New technology breakthrough means you won't have to upgrade television to watch 3D TV
Users won't have to upgrade their television sets to be able to experience 3D television claims John Lowry, an imaging industry veteran and creator of a new 3D technology called TrioScopics3D.
The new 3D tech doesn't require the viewer to upgrade their new television set or DVD/Blu-ray player and in fact can already be seen in movies already out.
"Our technology lets you use a standard Blu-ray/DVD player and a standard television screen. All you have to do is wear a pair of glasses," Lowry told Pocket-lint in a one-to-one interview.
The technology, which is based on the 150 year old anaglyph method of using a blue and red filter over your eyes, takes the technology one step further introducing a new colour system (green and magenta) and better image processing and encoding on the disc.
"We've turned anaglyph into a science," Lowry tells us. "The results we have created are respectable, but more importantly work today with today's technology. We expect to see even more dramatic changes even before the end of the year."
Lowry, who has been in the TV industry almost 60 years, has seen his fair share of new technologies and innovations. A previous company he created, Lowry Digital, is a leading restoration and imaging house working on films such as The Curious Case of Benjamin Button to the NASA Apollo 11 moon landing footage.
As Lowry proclaims himself in our interview: "I am imaging."
So when he states that he could "have Sky broadcasting 3D TV or double the cinemas in the US that could show 3D movies in a week" you have to sit up and take note.
His company has so far applied this new technology to 7 of the 14 3D films released in 2009 with the latest offering Aliens versus Monsters out on the 29 September in the US and 26 October in the UK.
Those who opt to buy the Dreamworks-produced movie will be able to watch a 15 minute short film included in the extras, called Bob's Big Break, using the new 3D technology.
Buyers will get four special green and magenta glasses in the box and be able to experience "the best 3D you can in the home right now" says Lowry, without the need to have gone out and bought a new DVD player or television set.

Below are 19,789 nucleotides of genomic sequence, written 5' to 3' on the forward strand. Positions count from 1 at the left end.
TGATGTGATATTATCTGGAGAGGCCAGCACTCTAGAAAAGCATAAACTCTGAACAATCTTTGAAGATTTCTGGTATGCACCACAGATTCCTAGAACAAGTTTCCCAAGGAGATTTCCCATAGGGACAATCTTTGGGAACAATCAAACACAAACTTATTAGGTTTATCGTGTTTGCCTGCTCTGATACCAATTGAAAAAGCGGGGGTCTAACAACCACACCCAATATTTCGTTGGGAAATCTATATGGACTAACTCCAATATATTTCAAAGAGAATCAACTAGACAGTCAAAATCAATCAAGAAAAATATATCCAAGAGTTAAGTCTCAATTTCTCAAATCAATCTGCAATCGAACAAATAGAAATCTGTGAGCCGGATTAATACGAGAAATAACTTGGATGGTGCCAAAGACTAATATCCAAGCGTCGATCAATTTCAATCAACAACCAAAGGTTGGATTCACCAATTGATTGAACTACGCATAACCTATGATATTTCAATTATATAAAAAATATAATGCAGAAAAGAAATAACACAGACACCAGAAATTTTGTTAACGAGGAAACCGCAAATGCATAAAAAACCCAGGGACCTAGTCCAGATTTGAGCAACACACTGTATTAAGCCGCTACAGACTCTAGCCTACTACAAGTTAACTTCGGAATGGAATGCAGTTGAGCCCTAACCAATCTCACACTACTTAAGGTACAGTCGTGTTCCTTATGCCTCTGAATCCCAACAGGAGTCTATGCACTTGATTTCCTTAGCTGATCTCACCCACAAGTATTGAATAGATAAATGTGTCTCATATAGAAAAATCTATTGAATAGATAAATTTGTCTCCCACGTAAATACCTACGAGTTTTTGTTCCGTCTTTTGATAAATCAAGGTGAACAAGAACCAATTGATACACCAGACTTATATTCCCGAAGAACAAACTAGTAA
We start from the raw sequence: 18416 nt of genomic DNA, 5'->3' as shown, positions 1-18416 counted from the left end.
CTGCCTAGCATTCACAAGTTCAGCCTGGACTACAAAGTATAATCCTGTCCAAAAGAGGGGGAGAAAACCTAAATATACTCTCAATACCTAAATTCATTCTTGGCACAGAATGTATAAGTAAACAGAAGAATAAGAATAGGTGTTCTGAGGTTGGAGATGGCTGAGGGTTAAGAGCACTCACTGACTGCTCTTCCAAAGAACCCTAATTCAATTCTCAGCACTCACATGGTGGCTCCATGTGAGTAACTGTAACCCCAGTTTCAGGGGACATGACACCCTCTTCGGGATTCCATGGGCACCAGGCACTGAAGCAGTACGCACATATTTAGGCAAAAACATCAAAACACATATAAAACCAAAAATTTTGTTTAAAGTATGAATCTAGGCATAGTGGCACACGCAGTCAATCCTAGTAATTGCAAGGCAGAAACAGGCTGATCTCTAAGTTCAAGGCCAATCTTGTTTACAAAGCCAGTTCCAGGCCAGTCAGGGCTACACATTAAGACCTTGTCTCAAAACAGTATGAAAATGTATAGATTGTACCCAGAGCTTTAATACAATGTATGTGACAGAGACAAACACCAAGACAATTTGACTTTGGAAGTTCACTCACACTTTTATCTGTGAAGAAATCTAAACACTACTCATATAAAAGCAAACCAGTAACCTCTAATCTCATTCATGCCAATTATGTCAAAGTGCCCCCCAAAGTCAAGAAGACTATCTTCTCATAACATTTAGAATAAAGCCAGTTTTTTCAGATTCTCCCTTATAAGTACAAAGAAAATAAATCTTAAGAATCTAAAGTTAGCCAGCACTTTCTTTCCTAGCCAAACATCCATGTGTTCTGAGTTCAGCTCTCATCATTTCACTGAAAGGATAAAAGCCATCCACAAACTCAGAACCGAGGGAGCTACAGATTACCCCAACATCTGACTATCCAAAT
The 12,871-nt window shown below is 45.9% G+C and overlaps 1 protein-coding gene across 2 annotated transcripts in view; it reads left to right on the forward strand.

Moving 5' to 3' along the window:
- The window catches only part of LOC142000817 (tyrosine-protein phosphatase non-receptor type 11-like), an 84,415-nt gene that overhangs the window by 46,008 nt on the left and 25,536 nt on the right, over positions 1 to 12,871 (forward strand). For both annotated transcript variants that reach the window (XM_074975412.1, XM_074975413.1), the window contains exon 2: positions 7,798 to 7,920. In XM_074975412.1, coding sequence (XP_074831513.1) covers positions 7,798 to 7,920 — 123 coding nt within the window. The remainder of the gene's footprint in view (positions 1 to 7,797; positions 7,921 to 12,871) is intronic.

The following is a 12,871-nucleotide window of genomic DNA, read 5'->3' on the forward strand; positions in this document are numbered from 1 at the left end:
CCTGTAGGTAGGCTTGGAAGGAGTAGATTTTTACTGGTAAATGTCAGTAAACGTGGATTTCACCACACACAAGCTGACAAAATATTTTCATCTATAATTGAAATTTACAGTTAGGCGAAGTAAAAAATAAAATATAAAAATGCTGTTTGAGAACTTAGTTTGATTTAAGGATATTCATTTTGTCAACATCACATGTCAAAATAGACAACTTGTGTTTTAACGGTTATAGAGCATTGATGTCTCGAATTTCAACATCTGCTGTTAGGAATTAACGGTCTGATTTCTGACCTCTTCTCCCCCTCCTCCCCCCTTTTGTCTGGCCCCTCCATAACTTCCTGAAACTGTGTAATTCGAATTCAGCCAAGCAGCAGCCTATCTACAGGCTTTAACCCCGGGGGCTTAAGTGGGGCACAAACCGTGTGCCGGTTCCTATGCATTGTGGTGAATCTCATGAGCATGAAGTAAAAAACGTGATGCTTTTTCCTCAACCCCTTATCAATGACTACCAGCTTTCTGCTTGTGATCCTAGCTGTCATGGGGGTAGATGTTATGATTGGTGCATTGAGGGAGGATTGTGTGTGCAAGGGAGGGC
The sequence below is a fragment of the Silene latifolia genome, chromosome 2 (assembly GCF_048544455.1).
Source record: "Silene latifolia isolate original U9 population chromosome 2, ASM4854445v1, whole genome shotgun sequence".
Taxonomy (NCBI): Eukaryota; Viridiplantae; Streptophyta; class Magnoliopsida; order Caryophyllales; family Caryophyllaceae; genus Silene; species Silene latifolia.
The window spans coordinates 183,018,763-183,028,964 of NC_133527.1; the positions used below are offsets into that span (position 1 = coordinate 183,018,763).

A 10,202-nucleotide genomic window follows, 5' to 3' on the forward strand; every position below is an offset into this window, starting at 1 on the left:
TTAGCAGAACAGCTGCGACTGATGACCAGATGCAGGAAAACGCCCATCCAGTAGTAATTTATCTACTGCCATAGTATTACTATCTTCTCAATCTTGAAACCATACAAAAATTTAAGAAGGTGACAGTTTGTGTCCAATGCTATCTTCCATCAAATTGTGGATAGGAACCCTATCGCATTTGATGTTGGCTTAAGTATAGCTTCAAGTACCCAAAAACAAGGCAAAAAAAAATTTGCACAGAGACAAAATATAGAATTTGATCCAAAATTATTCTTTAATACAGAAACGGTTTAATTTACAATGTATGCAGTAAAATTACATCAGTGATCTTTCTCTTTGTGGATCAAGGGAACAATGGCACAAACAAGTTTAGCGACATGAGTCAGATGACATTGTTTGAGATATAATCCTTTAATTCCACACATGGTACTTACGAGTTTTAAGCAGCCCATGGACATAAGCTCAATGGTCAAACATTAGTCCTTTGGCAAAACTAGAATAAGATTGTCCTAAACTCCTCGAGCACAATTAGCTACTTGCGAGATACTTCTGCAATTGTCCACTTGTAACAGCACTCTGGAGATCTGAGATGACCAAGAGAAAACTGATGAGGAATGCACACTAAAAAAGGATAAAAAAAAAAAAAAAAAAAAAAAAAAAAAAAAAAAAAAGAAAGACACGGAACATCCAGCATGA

"The system works by merging two images together through a series of algorithms. It creates one image that can be encoded on a standard Blu-ray or DVD disc. Wearing the glasses lets your brain decode the image," explained Lowry.
So are Sony, Panasonic, LG, Samsung, Philips and Toshiba barking up the wrong tree? Far from it. Lowry concedes that the polarised systems the companies are developing will be the way of the future. But for the moment are just that:
"That system [polarised] will come over time, however the average roll rate for a new television is 8 years. Add that to the fact you've got to buy a new television and Blu-ray player as it's going to take a while to take hold. Our system lets you enjoy 3D today."
So how long before we are all sitting in front of the television wearing glasses?
"It's starting right now. Every indicator I see suggests there will be 25-30 3D movies released in 2010. That's one every 1.8 weeks. The demand is there," comments Lowry before hitting us with a swath of figures on glasses sales. "Between just three of the DVD movies currently available with the technology (Journey to the Center of the Earth, Coraline, My Bloody Valentine) we've shipped over 50 million 3D glasses. That's a lot of people watching 3D."
Where Lowry is hoping to succeed with TrioScopics3D is that you don't need to upgrade your current technology. While the television manufacturers are unlikely to like the idea that you might not be buying a new television after all, for the broadcasters like Sky and Channel 4, it could mean a 3D roll out sooner than expected.
In fact Channel 4 are about to run a week of TV Shows with a competing anaglyph technology from ColorCode 3-D.
The system has has already been used for the Super Bowl 3-D commercials earlier this year as well as the 3-D Chuck episode that was aired on NBC in the US.
As Lowry says, Sky could, if they wanted to, offer a 3D service tomorrow rather than in 12 months time.
As for when we will all be immersed in movies with Lowry's glasses? Lowry is working on that:
"I will work like crazy to make that happen," he says.